Pasteurization, since its adoption in the early 1900s, has been credited with dramatically reducing illness and death caused by contaminated milk. But today, some people are passing up pasteurized milk for what they claim is tastier and healthier "raw milk."

More than 300 people in the US got sick from drinking raw milk or eating cheese made from raw milk in 2001, and nearly 200 became ill from these products in 2002, according to the CDC.

Drinking raw milk or eating raw milk products is "like playing Russian roulette with your health," says John Sheehan, director of the FDA’s Division of Dairy and Egg Safety. "We see a number of cases of foodborne illness every year related to the consumption of raw milk."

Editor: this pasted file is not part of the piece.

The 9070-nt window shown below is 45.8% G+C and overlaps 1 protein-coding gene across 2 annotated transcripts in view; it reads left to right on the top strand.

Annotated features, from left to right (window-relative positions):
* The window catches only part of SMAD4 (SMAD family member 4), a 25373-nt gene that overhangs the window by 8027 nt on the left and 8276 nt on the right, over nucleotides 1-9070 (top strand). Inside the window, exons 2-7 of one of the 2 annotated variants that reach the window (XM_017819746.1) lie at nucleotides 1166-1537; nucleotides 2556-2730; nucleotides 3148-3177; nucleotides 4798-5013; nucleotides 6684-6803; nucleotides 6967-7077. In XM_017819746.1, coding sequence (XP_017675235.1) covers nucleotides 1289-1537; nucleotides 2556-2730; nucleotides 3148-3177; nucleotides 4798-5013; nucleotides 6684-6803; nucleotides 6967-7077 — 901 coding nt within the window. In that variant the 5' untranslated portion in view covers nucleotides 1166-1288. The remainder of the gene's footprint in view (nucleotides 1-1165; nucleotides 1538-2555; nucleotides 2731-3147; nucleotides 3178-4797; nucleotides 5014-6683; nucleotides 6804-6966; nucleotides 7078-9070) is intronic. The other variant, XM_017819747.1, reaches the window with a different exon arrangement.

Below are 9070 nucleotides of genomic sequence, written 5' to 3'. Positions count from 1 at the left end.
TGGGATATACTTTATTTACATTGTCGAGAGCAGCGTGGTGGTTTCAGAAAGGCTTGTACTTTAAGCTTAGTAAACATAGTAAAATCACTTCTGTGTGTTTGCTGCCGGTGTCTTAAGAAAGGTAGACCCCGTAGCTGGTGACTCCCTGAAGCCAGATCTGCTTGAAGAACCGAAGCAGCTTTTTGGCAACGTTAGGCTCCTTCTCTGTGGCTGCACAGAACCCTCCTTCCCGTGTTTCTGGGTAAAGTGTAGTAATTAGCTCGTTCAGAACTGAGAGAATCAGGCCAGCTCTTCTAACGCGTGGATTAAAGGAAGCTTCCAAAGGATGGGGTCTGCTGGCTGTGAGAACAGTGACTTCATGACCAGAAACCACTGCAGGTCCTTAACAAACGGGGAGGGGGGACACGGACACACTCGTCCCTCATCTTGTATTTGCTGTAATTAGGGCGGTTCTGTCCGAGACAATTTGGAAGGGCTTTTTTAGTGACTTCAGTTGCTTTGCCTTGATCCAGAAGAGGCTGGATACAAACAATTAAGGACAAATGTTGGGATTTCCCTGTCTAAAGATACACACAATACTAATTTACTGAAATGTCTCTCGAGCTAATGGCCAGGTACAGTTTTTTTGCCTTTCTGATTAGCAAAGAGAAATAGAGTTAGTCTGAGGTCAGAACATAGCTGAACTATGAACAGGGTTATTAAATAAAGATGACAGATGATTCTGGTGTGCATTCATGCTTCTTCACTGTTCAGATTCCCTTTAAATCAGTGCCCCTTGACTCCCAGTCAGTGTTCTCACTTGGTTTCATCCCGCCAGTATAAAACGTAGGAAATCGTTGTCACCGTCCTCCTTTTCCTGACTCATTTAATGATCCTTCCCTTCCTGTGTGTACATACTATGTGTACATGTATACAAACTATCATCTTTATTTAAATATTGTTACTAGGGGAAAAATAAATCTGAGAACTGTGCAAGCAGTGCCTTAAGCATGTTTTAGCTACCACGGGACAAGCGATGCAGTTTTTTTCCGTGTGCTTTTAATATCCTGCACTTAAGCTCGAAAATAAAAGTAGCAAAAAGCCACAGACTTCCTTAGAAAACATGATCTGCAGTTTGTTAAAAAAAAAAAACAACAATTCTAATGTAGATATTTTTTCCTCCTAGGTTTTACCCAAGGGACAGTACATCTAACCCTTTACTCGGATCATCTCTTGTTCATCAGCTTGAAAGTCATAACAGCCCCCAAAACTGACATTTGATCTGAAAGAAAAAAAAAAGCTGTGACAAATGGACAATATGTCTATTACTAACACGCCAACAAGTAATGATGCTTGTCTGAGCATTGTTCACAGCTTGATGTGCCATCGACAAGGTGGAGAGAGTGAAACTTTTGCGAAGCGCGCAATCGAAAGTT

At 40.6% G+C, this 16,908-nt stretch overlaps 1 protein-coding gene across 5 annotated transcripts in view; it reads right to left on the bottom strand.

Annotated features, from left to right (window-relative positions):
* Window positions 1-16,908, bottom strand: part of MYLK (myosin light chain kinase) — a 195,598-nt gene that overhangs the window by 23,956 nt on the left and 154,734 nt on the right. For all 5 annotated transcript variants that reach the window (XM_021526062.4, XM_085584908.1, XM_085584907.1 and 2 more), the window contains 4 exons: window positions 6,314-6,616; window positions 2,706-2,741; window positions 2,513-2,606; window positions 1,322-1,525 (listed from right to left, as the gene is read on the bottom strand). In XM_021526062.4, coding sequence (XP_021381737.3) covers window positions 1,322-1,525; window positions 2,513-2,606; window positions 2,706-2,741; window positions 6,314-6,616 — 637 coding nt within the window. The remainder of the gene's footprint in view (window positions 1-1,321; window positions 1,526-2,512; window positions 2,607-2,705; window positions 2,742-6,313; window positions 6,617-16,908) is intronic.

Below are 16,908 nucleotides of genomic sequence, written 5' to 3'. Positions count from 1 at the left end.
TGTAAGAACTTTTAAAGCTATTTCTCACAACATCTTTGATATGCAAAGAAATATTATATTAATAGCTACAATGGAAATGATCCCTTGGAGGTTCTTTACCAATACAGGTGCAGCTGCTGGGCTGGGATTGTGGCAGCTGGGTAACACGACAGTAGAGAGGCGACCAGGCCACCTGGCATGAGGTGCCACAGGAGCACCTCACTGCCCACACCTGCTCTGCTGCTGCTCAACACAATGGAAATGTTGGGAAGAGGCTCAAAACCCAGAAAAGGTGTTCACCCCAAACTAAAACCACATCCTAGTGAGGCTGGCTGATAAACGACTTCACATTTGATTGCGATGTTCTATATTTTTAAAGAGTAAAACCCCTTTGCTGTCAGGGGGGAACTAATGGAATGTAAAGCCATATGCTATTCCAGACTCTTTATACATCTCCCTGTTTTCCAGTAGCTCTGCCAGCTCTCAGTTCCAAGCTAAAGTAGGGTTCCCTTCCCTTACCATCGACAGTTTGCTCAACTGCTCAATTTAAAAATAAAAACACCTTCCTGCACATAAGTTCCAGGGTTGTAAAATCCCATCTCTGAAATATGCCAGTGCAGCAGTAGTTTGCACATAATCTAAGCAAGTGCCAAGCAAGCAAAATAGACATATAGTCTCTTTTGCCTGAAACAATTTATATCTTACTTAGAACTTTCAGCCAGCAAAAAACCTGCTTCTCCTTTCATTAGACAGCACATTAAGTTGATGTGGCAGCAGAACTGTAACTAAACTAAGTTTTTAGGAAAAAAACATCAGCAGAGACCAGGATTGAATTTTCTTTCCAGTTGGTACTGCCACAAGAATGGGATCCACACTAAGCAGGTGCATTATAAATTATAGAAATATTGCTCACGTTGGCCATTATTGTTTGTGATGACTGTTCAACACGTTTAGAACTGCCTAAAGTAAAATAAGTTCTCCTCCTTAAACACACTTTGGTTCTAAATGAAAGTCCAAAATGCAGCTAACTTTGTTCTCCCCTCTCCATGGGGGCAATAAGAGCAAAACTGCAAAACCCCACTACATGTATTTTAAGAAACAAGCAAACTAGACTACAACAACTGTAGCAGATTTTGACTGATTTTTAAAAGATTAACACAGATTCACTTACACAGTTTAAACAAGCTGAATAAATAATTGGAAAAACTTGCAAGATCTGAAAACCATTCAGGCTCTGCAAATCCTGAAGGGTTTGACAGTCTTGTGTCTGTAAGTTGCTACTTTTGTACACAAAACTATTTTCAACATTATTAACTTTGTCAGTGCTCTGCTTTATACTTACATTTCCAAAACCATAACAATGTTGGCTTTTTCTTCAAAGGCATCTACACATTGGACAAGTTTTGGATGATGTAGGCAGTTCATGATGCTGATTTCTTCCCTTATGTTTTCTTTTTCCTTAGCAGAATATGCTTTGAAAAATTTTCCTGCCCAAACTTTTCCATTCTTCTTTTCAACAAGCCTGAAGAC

Raw milk advocates claim that unprocessed milk is healthier because pasteurization destroys nutrients and the enzymes necessary to absorb calcium. It also kills beneficial bacteria and is associated with allergies, arthritis, and other diseases, they say.

This is simply not the case, says Sheehan. Research has shown that there is no significant difference in the nutritional value of pasteurized and unpasteurized milk, he says. The caseins, the major family of milk proteins, are largely unaffected, and any modification in whey protein that might occur is barely perceptible.

"Milk is a good source of the vitamins thiamine, folate, B-12, and riboflavin," adds Sheehan, "and pasteurization results in losses of anywhere from zero to 10 percent for each of these, which most would consider only a marginal reduction."